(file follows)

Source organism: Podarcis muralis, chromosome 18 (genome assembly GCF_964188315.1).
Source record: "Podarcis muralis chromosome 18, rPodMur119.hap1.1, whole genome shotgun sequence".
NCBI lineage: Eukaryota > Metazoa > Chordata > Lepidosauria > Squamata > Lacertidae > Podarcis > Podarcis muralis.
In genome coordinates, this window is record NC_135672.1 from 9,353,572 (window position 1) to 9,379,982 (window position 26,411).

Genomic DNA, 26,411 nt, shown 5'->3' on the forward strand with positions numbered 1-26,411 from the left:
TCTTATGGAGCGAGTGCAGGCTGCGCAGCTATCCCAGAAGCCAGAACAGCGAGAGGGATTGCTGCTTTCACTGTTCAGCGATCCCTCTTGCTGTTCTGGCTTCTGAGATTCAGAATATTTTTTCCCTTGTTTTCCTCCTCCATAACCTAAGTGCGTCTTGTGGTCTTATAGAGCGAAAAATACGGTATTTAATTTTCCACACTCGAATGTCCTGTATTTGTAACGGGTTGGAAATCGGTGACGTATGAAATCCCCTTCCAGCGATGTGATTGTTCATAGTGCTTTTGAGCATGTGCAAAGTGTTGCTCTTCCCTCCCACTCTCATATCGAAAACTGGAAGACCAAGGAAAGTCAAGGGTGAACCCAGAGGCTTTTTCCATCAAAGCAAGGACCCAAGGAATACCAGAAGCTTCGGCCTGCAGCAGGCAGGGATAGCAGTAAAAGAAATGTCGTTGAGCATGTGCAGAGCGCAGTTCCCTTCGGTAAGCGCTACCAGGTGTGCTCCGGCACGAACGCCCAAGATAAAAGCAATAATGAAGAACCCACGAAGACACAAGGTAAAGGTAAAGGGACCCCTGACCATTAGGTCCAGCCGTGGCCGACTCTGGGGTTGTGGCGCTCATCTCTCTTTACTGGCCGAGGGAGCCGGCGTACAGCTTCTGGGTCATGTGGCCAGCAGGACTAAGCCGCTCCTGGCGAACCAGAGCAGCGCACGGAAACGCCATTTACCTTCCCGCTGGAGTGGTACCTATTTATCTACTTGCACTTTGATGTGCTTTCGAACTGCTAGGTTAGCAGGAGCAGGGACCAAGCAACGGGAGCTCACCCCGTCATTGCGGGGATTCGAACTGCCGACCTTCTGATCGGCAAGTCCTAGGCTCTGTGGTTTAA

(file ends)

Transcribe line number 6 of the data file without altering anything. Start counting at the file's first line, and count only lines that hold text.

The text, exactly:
TCTTATGGAGCGAGTGCAGGCTGCGCAGCTATCCCAGAAGCCAGAACAGCGAGAGGGATTGCTGCTTTCACTGTTCAGCGATCCCTCTTGCTGTTCTGGCTTCTGAGATTCAGAATATTTTTTCCCTTGTTTTCCTCCTCCATAACCTAAGTGCGTCTTGTGGTCTTATAGAGCGAAAAATACGGTATTTAATTTTCCACACTCGAATGTCCTGTATTTGTAACGGGTTGGAAATCGGTGACGTATGAAATCCCCTTCCAGCGATGTGATTGTTCATAGTGCTTTTGAGCATGTGCAAAGTGTTGCTCTTCCCTCCCACTCTCATATCGAAAACTGGAAGACCAAGGAAAGTCAAGGGTGAACCCAGAGGCTTTTTCCATCAAAGCAAGGACCCAAGGAATACCAGAAGCTTCGGCCTGCAGCAGGCAGGGATAGCAGTAAAAGAAATGTCGTTGAGCATGTGCAGAGCGCAGTTCCCTTCGGTAAGCGCTACCAGGTGTGCTCCGGCACGAACGCCCAAGATAAAAGCAATAATGAAGAACCCACGAAGACACAAGGTAAAGGTAAAGGGACCCCTGACCATTAGGTCCAGCCGTGGCCGACTCTGGGGTTGTGGCGCTCATCTCTCTTTACTGGCCGAGGGAGCCGGCGTACAGCTTCTGGGTCATGTGGCCAGCAGGACTAAGCCGCTCCTGGCGAACCAGAGCAGCGCACGGAAACGCCATTTACCTTCCCGCTGGAGTGGTACCTATTTATCTACTTGCACTTTGATGTGCTTTCGAACTGCTAGGTTAGCAGGAGCAGGGACCAAGCAACGGGAGCTCACCCCGTCATTGCGGGGATTCGAACTGCCGACCTTCTGATCGGCAAGTCCTAGGCTCTGTGGTTTAA